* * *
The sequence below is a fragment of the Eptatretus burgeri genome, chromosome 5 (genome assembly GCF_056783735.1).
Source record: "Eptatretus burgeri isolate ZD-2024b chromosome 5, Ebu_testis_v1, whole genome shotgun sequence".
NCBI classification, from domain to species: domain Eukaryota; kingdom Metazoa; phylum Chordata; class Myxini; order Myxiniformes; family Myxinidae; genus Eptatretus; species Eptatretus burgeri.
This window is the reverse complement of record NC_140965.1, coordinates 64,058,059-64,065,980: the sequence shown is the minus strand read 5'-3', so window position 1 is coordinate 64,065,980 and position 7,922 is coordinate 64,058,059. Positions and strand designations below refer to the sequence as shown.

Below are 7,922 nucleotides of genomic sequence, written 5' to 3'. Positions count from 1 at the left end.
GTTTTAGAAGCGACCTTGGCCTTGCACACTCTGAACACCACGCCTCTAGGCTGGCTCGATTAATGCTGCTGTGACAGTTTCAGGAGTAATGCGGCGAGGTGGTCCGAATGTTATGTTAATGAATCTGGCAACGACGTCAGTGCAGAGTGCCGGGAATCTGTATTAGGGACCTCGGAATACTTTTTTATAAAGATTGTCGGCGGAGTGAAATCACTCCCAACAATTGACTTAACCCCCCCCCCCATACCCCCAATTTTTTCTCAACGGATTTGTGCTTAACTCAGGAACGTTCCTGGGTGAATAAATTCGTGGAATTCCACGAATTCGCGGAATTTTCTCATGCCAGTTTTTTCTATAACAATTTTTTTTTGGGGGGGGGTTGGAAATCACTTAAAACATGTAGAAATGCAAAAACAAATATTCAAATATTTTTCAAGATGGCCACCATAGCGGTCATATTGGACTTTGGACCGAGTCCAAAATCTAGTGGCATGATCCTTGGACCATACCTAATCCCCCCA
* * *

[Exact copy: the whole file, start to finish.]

The sequence below is a fragment of the Eptatretus burgeri genome, chromosome 5 (genome assembly GCF_056783735.1).
Source record: "Eptatretus burgeri isolate ZD-2024b chromosome 5, Ebu_testis_v1, whole genome shotgun sequence".
NCBI classification, from domain to species: domain Eukaryota; kingdom Metazoa; phylum Chordata; class Myxini; order Myxiniformes; family Myxinidae; genus Eptatretus; species Eptatretus burgeri.
This window is the reverse complement of record NC_140965.1, coordinates 64,058,059-64,065,980: the sequence shown is the minus strand read 5'-3', so window position 1 is coordinate 64,065,980 and position 7,922 is coordinate 64,058,059. Positions and strand designations below refer to the sequence as shown.

Below are 7,922 nucleotides of genomic sequence, written 5' to 3'. Positions count from 1 at the left end.
GTTTTAGAAGCGACCTTGGCCTTGCACACTCTGAACACCACGCCTCTAGGCTGGCTCGATTAATGCTGCTGTGACAGTTTCAGGAGTAATGCGGCGAGGTGGTCCGAATGTTATGTTAATGAATCTGGCAACGACGTCAGTGCAGAGTGCCGGGAATCTGTATTAGGGACCTCGGAATACTTTTTTATAAAGATTGTCGGCGGAGTGAAATCACTCCCAACAATTGACTTAACCCCCCCCCCCATACCCCCAATTTTTTCTCAACGGATTTGTGCTTAACTCAGGAACGTTCCTGGGTGAATAAATTCGTGGAATTCCACGAATTCGCGGAATTTTCTCATGCCAGTTTTTTCTATAACAATTTTTTTTTGGGGGGGGGTTGGAAATCACTTAAAACATGTAGAAATGCAAAAACAAATATTCAAATATTTTTCAAGATGGCCACCATAGCGGTCATATTGGACTTTGGACCGAGTCCAAAATCTAGTGGCATGATCCTTGGACCATACCTAATCCCCCCA